On the heels of hosting college football’s national championship, Indianapolis will serve as the backdrop for another pivotal moment in college athletics. The city is hosting the 2022 NCAA Convention, where membership will vote on several key matters, including a new constitution that will govern college sports. NCAA Vice President of Division 1 Governance Kevin Lennon says one issue stems from a ruling last June by the U.S. Supreme Court that favored athletes over the NCAA when it comes to compensation.
“We happen to lose a Supreme Court decision…that really required us to go about changing the way we do our work,” said Lennon is an interview on Inside INdiana Business with Gerry Dick. “Change is really no longer an option, but really a necessity. And our membership will address those issues coming up.”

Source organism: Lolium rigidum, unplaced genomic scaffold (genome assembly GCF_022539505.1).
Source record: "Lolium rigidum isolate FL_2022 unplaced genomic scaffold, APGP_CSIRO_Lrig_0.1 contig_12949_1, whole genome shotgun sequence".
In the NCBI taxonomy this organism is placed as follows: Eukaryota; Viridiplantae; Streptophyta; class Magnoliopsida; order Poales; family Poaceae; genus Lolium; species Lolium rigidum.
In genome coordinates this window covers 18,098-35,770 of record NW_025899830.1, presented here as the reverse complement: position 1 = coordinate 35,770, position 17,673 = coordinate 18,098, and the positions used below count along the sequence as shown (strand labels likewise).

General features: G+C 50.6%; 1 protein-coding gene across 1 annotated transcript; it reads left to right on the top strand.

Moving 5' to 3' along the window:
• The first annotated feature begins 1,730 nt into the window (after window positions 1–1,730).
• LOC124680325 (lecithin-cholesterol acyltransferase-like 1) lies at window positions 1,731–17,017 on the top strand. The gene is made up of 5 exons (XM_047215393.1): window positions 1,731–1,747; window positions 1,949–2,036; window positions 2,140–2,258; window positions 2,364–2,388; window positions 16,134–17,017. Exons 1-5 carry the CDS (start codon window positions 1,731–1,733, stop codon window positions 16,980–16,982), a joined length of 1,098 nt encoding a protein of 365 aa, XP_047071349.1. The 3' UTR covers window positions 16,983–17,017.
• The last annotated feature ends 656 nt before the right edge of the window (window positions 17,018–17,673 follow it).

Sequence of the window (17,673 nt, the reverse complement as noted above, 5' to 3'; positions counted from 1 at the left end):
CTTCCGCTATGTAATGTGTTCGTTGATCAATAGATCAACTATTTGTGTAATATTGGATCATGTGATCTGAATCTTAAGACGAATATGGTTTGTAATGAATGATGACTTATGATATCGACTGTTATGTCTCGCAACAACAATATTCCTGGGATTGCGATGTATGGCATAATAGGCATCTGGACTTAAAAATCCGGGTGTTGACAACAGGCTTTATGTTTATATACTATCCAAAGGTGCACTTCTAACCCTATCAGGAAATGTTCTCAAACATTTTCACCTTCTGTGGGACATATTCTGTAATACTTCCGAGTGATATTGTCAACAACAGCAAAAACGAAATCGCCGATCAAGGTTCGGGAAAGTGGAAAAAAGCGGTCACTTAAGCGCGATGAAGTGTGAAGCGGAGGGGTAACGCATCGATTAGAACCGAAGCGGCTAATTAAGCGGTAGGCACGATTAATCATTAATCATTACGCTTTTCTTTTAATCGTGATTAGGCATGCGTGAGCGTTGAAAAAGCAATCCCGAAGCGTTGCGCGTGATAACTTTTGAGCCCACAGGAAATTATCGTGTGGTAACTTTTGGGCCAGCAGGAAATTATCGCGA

The justices voted 9-0 to uphold the lower courts’ ruling that the NCAA can no longer dictate limits on education-related compensation. It opens the door for compensation in the form of laptop computers, scientific equipment and graduate school costs.
However, Lennon says the ruling did not change the long-held NCAA policy of college athletes not receiving direct paychecks for their performance.
“What we don’t want is pay for play. We don’t want as it to enter into the recruiting environment. And thus, the challenge that our membership continues to address,” said Lennon.
Also last summer, the NCAA adopted an interim policy that suspended the NCAA name, image and likeness rules for all incoming and current student-athletes in all sports. Lennon says the membership will formally vote on NIL during this week’s convention.
“We know how multi-talented they are. We know that they’re more than just athletes, and just students,” said Lennon “This name, image, likeness [policy] gives them an opportunity to share who they fully are and be compensated for that.”
The convention will draw 3,000 visitors, including collegiate athletic directors and university presidents. It begins Wednesday and runs through Saturday.